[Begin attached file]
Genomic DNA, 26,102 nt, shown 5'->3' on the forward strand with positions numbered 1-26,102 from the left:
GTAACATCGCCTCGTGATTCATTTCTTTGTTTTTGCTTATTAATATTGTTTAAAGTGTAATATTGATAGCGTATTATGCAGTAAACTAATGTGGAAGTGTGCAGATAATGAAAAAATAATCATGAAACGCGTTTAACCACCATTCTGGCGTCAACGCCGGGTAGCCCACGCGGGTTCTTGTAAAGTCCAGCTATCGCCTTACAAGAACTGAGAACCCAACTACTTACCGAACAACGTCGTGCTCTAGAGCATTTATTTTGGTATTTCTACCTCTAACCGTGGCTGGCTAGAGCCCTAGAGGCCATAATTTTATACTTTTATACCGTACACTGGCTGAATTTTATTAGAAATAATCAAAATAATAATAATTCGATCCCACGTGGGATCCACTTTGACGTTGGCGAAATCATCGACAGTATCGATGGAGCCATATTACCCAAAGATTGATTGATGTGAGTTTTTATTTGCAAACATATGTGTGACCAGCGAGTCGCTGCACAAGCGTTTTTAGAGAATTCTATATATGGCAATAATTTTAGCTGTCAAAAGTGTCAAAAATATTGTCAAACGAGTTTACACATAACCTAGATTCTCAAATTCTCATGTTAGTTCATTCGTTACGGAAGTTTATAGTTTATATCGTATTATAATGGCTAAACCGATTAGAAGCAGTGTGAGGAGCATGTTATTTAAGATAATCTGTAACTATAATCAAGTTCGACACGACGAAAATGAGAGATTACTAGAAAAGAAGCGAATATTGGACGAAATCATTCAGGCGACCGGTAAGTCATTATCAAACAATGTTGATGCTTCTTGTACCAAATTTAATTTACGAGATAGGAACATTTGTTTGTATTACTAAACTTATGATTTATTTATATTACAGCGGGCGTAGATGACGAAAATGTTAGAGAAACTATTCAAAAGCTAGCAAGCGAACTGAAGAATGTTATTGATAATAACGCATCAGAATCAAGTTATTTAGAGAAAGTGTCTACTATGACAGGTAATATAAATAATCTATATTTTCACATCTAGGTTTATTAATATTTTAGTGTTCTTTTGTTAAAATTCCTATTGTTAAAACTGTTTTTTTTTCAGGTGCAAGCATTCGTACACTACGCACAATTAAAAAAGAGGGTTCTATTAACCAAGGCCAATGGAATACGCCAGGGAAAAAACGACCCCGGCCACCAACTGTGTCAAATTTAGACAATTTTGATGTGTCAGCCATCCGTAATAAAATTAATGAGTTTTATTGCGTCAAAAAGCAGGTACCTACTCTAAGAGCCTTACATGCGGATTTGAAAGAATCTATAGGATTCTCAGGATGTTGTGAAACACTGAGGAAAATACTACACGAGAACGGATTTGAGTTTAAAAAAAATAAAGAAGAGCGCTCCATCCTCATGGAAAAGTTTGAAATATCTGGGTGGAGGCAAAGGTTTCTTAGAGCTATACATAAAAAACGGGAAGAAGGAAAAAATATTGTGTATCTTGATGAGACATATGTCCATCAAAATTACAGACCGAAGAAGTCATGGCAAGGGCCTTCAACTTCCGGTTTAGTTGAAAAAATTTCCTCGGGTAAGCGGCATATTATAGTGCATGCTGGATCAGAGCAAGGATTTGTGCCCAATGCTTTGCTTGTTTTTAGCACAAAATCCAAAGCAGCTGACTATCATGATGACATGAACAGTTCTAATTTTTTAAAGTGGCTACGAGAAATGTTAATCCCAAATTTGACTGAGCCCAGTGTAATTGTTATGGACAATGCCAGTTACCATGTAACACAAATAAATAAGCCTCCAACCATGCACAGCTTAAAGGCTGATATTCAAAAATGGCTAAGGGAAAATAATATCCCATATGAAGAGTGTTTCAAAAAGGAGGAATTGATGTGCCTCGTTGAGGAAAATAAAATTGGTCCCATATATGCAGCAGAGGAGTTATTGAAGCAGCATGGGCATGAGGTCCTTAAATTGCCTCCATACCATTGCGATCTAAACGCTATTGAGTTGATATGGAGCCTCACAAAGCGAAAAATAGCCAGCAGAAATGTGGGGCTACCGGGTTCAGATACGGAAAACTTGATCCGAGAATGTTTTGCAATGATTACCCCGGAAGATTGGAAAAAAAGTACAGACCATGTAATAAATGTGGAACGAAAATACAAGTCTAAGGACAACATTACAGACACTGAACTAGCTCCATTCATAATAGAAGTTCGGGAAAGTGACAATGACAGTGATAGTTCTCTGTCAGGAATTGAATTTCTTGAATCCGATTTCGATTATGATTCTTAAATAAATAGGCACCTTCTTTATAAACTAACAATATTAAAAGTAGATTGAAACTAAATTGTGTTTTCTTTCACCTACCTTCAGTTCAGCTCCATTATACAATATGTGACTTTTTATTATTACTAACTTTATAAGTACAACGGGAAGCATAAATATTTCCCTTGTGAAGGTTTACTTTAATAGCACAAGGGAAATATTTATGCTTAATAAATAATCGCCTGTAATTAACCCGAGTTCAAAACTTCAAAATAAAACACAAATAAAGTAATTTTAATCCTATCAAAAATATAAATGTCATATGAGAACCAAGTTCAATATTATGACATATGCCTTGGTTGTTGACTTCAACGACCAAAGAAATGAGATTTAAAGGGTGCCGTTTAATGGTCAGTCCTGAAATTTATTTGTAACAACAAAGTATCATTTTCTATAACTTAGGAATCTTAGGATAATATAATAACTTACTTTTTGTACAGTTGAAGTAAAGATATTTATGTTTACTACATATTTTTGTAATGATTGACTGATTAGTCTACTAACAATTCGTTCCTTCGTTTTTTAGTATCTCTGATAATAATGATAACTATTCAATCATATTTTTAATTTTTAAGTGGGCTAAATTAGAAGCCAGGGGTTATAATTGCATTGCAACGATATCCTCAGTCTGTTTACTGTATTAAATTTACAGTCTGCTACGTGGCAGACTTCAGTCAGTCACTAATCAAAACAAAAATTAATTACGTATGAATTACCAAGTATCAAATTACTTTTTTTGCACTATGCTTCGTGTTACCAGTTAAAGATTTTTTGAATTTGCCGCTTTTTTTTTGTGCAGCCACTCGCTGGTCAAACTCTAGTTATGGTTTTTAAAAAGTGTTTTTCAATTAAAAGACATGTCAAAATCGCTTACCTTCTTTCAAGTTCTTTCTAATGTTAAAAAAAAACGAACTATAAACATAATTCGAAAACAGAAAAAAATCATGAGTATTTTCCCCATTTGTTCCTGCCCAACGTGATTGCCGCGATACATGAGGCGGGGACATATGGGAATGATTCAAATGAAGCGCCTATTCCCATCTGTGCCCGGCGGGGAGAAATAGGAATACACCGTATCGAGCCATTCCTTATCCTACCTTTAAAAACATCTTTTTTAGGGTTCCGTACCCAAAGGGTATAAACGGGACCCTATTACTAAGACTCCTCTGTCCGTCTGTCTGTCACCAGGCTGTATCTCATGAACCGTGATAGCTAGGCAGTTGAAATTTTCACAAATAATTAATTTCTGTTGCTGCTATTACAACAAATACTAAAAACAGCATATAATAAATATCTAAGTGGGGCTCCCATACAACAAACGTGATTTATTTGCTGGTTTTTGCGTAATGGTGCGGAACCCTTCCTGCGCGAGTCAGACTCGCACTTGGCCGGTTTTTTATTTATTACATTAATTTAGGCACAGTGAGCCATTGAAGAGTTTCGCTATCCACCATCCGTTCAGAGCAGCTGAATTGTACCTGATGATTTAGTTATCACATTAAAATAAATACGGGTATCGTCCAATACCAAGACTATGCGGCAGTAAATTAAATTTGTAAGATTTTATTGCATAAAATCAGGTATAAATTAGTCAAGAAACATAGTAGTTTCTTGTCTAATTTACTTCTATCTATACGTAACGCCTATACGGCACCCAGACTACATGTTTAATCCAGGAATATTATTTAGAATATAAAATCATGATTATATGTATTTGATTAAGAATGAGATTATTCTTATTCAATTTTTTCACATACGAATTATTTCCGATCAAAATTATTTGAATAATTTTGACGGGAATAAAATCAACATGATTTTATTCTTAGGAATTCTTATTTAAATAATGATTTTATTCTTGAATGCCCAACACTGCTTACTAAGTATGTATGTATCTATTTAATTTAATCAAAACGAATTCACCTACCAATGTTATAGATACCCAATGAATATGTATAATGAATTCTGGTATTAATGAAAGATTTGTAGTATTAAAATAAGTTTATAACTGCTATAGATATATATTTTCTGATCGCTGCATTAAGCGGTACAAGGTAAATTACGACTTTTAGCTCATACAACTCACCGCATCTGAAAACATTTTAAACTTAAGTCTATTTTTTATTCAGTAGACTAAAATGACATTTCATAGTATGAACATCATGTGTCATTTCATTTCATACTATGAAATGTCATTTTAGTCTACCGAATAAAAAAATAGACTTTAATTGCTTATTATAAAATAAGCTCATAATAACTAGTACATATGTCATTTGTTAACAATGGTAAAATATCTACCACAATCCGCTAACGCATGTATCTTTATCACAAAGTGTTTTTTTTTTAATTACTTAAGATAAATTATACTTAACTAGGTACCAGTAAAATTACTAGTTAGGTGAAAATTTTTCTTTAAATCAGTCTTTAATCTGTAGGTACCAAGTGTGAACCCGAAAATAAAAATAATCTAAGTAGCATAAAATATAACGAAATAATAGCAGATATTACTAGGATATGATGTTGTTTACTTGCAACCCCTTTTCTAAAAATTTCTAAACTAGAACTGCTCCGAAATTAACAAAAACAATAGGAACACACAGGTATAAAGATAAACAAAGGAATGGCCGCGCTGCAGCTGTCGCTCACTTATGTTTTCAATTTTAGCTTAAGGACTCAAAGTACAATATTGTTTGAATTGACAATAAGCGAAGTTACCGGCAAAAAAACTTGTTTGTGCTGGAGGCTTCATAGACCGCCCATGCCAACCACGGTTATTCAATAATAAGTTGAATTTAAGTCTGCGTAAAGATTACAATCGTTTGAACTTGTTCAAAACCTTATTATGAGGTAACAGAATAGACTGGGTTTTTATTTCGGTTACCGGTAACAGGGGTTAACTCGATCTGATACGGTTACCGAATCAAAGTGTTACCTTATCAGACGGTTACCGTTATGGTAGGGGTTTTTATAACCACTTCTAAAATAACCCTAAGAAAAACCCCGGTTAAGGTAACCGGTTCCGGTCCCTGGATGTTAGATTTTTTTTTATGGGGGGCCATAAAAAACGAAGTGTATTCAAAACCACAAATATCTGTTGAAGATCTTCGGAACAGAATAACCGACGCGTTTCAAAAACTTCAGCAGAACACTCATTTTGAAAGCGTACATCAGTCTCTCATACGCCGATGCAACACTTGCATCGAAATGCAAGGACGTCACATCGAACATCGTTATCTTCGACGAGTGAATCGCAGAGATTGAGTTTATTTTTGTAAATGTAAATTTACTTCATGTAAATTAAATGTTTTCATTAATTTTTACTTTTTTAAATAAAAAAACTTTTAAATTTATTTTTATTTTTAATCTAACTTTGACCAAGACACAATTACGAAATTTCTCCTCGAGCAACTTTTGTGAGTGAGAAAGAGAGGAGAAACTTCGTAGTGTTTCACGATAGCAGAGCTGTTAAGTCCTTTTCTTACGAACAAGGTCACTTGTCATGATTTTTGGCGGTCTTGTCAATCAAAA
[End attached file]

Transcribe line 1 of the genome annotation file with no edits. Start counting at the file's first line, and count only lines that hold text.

Genomic DNA, 26,102 nt, shown 5'->3' on the forward strand with positions numbered 1-26,102 from the left: